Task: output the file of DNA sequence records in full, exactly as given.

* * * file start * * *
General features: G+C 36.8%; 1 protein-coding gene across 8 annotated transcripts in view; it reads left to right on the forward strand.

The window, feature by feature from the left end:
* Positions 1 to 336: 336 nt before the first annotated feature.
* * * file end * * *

General features: G+C 36.8%; 1 protein-coding gene across 8 annotated transcripts in view; it reads left to right on the forward strand.

The window, feature by feature from the left end:
* Positions 1 to 336: 336 nt before the first annotated feature.